What a will does

You can’t have your wishes carried out if you don’t document them! A will provides a legal document that spells out your choice of heirs and the executor of your will. The executor is someone you trust to see that your will gets carried out. This could be an adult child, trusted family friend, or other trusted relative. Your will should state how assets should be divided and who will care for your children if they are minors.


How to write a will

In order to understand the complexities and ensure its validity, most people turn to an attorney for help in drawing up a will. There are several types of wills that lawyers can explain to you. A basic will must include beneficiaries, guardians, and an executor. Others turn to online legal resources for writing their will, which may cost less than using an attorney.

What do you need to write a will? Here are a few items you’ll want to review, discuss, and/or gather before you get started.

  • Assets and Debts — It’s a good idea to make a current list of your assets and debts so you know what you have and how it can be distributed. Assets include banking accounts as well as retirement accounts, CDs, stocks, and life insurance policies, as well as property like homes, cars, boats, etc. Debts include credit cards, loans, overdue taxes, and so on.
  • Beneficiaries — Who do you want to inherit your assets? Make a list of the people, their contact information and their birthdates. For your minor children, you may also want to set up a trust in case of your death. This can be reflected in your will.
  • Executor — Who will handle your estate? Choose someone worthy of this responsibility you trust and know to be organized. Have your first and second choices’ current contact information handy.
  • Guardians — When you have minor children, you can name guardians who will take care of the kids in case something happens to both parents.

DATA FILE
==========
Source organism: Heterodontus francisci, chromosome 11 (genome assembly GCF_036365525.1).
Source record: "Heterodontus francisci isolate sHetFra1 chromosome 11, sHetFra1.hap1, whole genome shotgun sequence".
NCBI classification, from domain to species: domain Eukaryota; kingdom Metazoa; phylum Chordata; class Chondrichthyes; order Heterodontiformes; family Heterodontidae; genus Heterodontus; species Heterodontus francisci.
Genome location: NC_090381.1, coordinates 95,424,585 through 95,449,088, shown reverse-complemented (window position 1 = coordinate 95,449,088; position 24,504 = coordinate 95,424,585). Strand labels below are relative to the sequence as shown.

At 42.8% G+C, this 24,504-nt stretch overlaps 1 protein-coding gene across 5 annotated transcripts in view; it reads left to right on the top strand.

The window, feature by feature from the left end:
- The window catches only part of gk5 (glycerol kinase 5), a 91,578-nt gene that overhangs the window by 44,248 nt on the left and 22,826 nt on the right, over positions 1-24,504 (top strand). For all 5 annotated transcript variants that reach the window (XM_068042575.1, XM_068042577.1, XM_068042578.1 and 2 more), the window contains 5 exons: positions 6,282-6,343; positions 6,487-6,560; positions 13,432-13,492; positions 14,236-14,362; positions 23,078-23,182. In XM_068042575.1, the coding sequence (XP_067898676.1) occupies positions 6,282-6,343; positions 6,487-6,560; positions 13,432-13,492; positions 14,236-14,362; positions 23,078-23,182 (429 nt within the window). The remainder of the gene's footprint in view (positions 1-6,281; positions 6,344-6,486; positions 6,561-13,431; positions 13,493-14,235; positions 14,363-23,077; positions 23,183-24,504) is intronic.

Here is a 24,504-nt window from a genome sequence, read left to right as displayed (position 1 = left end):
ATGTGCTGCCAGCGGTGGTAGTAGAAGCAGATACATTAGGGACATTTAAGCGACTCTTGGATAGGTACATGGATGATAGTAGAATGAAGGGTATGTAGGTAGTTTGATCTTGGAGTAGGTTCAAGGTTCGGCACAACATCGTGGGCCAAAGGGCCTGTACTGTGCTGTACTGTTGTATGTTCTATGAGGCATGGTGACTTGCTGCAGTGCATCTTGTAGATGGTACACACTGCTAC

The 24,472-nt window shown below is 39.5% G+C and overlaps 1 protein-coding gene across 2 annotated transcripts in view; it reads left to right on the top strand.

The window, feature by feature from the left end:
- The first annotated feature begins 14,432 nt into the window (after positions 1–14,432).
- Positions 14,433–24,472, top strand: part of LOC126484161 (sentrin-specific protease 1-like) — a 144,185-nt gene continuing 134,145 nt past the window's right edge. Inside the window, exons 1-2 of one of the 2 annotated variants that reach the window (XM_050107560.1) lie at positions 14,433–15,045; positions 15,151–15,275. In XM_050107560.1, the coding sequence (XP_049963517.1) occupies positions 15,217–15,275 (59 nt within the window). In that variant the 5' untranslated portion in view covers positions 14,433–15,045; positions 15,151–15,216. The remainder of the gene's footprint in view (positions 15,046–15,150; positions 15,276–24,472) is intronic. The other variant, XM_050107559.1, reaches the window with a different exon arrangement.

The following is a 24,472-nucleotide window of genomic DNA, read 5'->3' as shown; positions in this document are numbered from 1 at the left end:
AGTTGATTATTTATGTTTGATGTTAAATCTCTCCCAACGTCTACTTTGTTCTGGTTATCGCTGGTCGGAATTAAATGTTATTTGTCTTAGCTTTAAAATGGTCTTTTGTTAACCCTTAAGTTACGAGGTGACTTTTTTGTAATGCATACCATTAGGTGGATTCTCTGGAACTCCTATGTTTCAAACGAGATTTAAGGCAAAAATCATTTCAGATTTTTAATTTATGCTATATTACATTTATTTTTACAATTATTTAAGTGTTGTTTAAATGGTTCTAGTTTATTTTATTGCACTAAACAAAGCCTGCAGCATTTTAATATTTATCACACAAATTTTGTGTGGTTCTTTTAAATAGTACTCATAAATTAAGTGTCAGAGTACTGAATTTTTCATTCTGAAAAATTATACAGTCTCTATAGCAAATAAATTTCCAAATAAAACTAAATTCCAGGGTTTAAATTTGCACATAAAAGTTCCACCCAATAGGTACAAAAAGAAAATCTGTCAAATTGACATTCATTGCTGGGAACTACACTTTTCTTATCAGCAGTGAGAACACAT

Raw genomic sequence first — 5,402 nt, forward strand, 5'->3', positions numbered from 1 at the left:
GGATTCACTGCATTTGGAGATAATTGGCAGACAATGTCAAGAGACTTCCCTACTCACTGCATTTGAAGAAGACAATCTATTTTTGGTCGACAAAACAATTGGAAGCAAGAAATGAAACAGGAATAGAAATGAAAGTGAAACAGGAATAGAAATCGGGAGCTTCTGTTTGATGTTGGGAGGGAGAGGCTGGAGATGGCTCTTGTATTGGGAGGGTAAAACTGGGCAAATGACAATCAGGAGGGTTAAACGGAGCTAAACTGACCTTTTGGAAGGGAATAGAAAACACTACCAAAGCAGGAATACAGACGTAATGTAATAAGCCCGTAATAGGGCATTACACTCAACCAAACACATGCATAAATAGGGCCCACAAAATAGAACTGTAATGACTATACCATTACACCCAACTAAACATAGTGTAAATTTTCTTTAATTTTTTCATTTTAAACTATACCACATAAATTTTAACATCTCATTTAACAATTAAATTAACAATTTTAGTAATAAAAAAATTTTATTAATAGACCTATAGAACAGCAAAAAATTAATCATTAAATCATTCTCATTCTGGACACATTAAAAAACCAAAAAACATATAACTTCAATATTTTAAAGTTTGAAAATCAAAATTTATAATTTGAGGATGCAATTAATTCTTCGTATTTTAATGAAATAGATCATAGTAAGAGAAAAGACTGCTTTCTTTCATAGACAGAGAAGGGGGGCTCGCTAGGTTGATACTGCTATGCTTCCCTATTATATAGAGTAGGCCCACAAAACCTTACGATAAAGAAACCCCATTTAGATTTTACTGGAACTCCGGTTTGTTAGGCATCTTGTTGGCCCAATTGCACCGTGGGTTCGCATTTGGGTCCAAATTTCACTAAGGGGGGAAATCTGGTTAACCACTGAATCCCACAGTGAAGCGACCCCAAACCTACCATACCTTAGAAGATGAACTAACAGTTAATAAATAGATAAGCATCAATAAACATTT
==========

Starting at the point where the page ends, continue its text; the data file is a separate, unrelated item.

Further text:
• Other Legal Documents — Existing wills, divorce papers, prenuptial agreements, and other documents may come into play when creating your will. Gather them, just in case.

Storing your will

When complete, it’s important to store your will in a place accessible to you and your heirs. This could be a fire safe at home or a locked file cabinet. Be sure to inform your spouse and heirs where the will and keys to the document are kept. Your lawyer typically keeps a signed copy of your will, as well.

You might think that a safe deposit box is a natural place to keep your will. After all, that’s where you keep a lot of your important papers, right? The problem: Without proof that he or she is the executor, your named executor can’t access the safe deposit box. And the proof that he or she is the executor is, well, in the safe deposit box. (Yep, it’s a classic chicken and egg situation!) There are legal workarounds, but not having ready access to your will may slow down the settling of your estate and maybe even cost your family some coin. (So think twice before you stash your will in your safe deposit box.)  

Thinking about your mortality or about losing a loved one doesn’t have to be scary. It may actually be calming for you to know that you have plans in place for your estate. Having a will can provide that serenity.

The information presented in this article should not be construed or relied upon as legal advice.  Please consult with an attorney if specific legal information is needed.